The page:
|A household store in District 6, HCM City (Photo: sggp.org.vn)
Phan Duc Hieu, Deputy Director of the Central Institute for Economic Management (CIEM), was speaking at a workshop in Hanoi on November 28.
Hieu supported the idea of releasing an independent law for household business – a unique business model that exists in a few countries including Vietnam.
But in short term, that model should be managed by the Law on Enterprises, which was discussed at the 14th National Assembly’s eighth meeting, he added.
Hieu is also a member of the writers group that compiled the draft of amended Law on Enterprises.
The model of household business is already mentioned in the existing Law on Enterprises and Decree 78/2015/ND-CP dated September 14, 2015 to ruling business registration and management, he said.
“Basically, business household is a typical business model, so it must be monitored under a separate law, not a decree,” Hieu said.
The inclusion of household business management in the amended law will not have bad impact on households’ activities as they do not have to re-new their business registrations, he added.
It will help protect their rights and benefits better, foster them to reach full potential, and create a good environment for all Vietnamese businesses, he said.
“The group of law writers consider household business a rightful business model and it must be treated on a fair level with other types of business,” Hieu said.
“Household businesses must be enabled to become a big part of the economy with sufficient legal rights, benefits and obligations,” he said, adding they will be admitted as a part of the growing economy and limits will be removed for them.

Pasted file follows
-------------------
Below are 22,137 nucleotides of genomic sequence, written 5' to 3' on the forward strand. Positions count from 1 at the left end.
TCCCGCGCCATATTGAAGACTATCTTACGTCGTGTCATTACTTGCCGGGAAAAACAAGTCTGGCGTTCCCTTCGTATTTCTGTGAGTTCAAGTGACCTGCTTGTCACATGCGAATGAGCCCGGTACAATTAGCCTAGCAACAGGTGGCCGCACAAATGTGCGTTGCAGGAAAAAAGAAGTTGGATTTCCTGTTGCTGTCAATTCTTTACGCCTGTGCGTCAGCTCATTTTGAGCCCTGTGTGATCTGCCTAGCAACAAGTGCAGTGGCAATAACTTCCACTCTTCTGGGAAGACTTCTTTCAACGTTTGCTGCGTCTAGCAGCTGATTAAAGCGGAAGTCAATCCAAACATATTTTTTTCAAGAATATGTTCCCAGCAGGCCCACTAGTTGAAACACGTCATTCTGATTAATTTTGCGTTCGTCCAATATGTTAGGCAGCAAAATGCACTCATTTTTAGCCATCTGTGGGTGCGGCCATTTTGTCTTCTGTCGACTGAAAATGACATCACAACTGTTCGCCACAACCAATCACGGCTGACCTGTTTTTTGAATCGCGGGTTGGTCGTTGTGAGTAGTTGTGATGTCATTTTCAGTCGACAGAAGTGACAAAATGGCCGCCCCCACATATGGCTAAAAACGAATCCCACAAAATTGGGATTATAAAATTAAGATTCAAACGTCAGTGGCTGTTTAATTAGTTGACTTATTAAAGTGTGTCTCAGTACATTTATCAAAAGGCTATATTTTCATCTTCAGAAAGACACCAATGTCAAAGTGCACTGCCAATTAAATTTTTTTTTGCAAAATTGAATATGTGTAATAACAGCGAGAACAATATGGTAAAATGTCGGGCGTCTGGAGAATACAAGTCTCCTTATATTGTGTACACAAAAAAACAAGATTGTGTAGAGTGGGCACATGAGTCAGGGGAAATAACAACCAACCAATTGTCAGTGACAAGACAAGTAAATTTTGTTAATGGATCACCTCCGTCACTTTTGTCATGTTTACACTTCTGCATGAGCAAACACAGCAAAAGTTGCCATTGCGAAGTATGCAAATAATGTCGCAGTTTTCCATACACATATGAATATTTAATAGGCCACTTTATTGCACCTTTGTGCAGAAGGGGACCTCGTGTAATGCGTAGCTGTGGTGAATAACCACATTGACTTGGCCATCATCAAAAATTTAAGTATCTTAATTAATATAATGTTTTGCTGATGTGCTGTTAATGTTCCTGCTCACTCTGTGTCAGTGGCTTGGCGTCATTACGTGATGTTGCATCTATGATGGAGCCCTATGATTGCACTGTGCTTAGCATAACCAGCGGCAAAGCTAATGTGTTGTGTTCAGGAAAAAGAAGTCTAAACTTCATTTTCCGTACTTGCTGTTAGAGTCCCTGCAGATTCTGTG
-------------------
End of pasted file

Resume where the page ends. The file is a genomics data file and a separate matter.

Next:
Dau Anh Tuan, head of the Vietnam Chamber of Commerce and Industry's Legal Department, said the model of household business has been managed by a decree for a long time, and it must be legalised by a law.
“Household business is a unique model in Vietnam and the sector has grown very big now,” he said.
The General Statistics Office during the NA meeting reported there are now a total of 5.2 million households doing business, representing 30 percent of Vietnam’s total production and creating ten million jobs.
“It is important that we don’t ignore the sector anymore. Limits must be removed to help household businesses get access to resources,” Tuan said.
Other specialists raised concerns about the risks that household businesses may face if they are regulated by the amended enterprises’ law.
According to CIEM’s former director Nguyen Dinh Cung, if household business is regulated by the amended law or a separate law, it will be hard for government agencies to fully execute the regulations.
Family members will be divided into different sides and legal rights will destroy family relationship. If worse, the sector will be ruined because households are no longer free to do business in their own way.